NFL fantasy football: Stick to your draft plan

Looking for a sure-fire fantasy football strategy? Get the first pick. That'll solve all of your problems.

Okay, I kid. Actually, I've seen plenty of fantasy owners crumble under the pressure of selecting first. Mostly because their eyes light up at the prospect of grabbing Adrian Peterson or Arian Foster while the rest of their planning floats away like so many Kevin Kolb overthrows.

So if there's any strategy that I'd recommend, it's to set an actual strategy and stick with it. You never know how your fantasy team is going to turn out until the games are played on the field. Or paper. Or computer ... whatever. The point is that if you stick to your gameplan, you can walk out of your draft at least feeling confident that you put together the best team you possibly could have. How those players perform is out of your hands.

But you, dear reader, are probably looking for more a concrete blueprint. Well, let's start with the basics: get a running back with your first pick. And probably your second. It's a suggestion that you're going to hear umpteen times between now and the time you draft your squad. There's a reason for that -- it's sound advice. Sorta like your mother always hounding you to iron your shirts.

Beyond that, it's about recognizing which personnel groups you think are the thinnest and making sure you're in a position to grab a quality player from that group. It means paying attention to who's off the board and what needs the other owners in your league still have. Sure, it sounds easy. But if it was easy, everyone would win a fantasy championship.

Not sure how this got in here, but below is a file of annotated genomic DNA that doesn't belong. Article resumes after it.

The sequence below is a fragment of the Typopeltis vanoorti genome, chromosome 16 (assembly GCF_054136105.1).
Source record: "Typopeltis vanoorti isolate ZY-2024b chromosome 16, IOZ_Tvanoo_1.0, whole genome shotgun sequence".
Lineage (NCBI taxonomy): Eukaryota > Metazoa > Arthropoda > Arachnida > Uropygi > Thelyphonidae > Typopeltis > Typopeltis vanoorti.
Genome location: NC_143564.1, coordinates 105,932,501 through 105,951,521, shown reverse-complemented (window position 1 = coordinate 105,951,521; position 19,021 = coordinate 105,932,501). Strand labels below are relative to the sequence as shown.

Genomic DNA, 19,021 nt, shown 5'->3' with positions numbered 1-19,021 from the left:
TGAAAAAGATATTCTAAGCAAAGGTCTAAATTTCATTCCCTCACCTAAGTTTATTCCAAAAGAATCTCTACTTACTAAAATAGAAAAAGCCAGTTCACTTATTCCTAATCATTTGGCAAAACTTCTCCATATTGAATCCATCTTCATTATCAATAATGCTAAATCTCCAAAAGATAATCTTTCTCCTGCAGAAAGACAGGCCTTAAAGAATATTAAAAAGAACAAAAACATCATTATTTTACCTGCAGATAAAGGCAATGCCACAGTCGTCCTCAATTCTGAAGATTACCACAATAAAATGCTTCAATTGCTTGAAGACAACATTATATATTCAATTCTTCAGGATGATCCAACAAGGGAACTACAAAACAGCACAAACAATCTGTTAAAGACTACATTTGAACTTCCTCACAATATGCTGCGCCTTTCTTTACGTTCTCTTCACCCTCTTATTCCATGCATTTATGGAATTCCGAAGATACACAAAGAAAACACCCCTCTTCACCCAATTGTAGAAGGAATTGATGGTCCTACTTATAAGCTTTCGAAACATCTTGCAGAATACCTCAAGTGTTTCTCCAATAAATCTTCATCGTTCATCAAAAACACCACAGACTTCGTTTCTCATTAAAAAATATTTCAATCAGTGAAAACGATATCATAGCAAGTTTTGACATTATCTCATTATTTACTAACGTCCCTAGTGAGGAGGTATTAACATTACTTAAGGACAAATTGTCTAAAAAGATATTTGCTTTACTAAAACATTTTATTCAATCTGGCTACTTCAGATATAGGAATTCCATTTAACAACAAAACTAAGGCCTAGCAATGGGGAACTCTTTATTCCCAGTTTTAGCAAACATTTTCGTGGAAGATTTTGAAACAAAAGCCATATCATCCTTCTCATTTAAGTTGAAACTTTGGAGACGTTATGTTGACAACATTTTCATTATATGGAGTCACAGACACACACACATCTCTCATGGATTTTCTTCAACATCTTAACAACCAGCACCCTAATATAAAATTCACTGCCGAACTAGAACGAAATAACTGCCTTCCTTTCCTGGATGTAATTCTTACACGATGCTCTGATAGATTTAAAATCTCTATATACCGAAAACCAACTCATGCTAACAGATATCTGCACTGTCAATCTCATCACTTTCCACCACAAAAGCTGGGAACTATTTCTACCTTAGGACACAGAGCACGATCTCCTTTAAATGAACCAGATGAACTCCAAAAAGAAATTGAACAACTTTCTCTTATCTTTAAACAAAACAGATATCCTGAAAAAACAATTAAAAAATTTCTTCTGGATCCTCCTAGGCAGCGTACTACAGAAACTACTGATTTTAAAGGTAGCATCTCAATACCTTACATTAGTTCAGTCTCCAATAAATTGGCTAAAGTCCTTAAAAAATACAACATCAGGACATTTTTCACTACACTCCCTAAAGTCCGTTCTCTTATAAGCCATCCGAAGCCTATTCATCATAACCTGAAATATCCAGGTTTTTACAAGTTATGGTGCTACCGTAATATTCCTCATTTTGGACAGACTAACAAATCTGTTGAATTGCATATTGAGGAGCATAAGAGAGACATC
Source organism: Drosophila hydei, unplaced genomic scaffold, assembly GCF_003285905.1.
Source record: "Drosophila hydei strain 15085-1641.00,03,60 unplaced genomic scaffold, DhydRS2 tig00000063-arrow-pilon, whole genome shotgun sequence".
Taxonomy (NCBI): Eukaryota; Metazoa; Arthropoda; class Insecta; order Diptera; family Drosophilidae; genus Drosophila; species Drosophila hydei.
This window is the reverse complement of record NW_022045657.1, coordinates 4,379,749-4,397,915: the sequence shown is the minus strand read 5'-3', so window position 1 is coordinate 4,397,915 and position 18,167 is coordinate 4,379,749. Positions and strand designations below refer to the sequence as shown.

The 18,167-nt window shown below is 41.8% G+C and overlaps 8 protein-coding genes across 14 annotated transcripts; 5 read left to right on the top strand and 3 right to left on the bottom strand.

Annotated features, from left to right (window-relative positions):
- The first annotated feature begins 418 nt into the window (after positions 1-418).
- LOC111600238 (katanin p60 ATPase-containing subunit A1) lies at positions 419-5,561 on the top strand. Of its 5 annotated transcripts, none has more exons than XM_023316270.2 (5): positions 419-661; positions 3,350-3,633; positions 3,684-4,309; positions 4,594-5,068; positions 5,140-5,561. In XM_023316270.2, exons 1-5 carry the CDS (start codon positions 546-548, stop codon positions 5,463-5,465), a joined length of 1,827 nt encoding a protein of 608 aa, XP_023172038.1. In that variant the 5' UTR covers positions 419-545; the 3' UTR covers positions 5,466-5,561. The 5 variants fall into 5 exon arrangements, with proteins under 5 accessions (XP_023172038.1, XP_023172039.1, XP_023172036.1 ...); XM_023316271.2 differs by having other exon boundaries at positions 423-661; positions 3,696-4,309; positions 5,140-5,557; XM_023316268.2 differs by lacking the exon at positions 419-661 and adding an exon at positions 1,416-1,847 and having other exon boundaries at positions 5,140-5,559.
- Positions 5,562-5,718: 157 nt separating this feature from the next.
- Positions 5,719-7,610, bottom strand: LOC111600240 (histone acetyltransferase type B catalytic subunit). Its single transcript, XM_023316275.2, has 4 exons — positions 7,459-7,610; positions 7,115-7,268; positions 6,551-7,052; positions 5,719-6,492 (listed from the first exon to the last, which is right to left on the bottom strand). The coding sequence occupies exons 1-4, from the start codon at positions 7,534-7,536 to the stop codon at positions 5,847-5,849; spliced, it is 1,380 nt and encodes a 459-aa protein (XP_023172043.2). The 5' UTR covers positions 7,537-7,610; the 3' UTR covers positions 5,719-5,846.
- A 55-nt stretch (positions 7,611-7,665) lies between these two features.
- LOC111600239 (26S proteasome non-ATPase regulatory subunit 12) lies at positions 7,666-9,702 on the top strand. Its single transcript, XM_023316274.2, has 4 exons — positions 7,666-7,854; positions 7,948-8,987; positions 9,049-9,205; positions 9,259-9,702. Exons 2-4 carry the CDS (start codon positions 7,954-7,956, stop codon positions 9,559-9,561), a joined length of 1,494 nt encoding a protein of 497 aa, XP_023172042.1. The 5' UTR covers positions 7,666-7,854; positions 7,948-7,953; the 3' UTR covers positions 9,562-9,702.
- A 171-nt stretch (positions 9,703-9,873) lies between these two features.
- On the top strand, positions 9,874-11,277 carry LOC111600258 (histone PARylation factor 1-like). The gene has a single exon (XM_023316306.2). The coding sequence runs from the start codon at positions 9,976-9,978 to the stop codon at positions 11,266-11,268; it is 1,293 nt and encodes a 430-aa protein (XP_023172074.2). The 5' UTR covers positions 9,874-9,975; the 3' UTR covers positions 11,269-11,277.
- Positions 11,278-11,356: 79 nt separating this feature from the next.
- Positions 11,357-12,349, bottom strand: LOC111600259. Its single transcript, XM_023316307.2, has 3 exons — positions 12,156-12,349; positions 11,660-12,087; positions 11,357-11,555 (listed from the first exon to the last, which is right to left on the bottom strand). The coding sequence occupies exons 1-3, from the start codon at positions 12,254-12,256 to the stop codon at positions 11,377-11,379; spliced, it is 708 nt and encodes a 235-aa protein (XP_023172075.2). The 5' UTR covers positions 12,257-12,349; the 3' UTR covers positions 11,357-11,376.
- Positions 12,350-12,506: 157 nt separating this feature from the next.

Be bold, but prudent. Don't be afraid to take a chance on a guy others are too skittish to select. Just don't be too avant garde and take them well above the level of production you can reasonably expect from that player. Otherwise you'll end up drafting Jason Witten in the third round. Is Jason Witten a good fantasy tight end? Yes. Is he a good third round draft pick? I think you know the answer to that.

However, it does mean that you should have several players in mind for a particular pick. Over the course of a draft, you're bound to have at least one targeted player go off the board just before it's your turn. Having a Plan B (or C, D and E) isn't just good fantasy draft etiqutte to prevent you from holding up the proceedings, it also means you're less likely to freak out and draft LeGarrette Blount in the seventh round.

More than anything, just relax and have fun. If you make a questionable pick, shake it off. Chances are, someone else in your league will, too. But if that pick turns out to be the sleeper of the draft, just think of the guffaws you'll have at everyone else's expense. And really, isn't the reason you decided to play fantasy football anyway was for one more chance to laugh at your friends?

Marcas Grant is a fantasy editor for You can follow him on Twitter @MarcasG.

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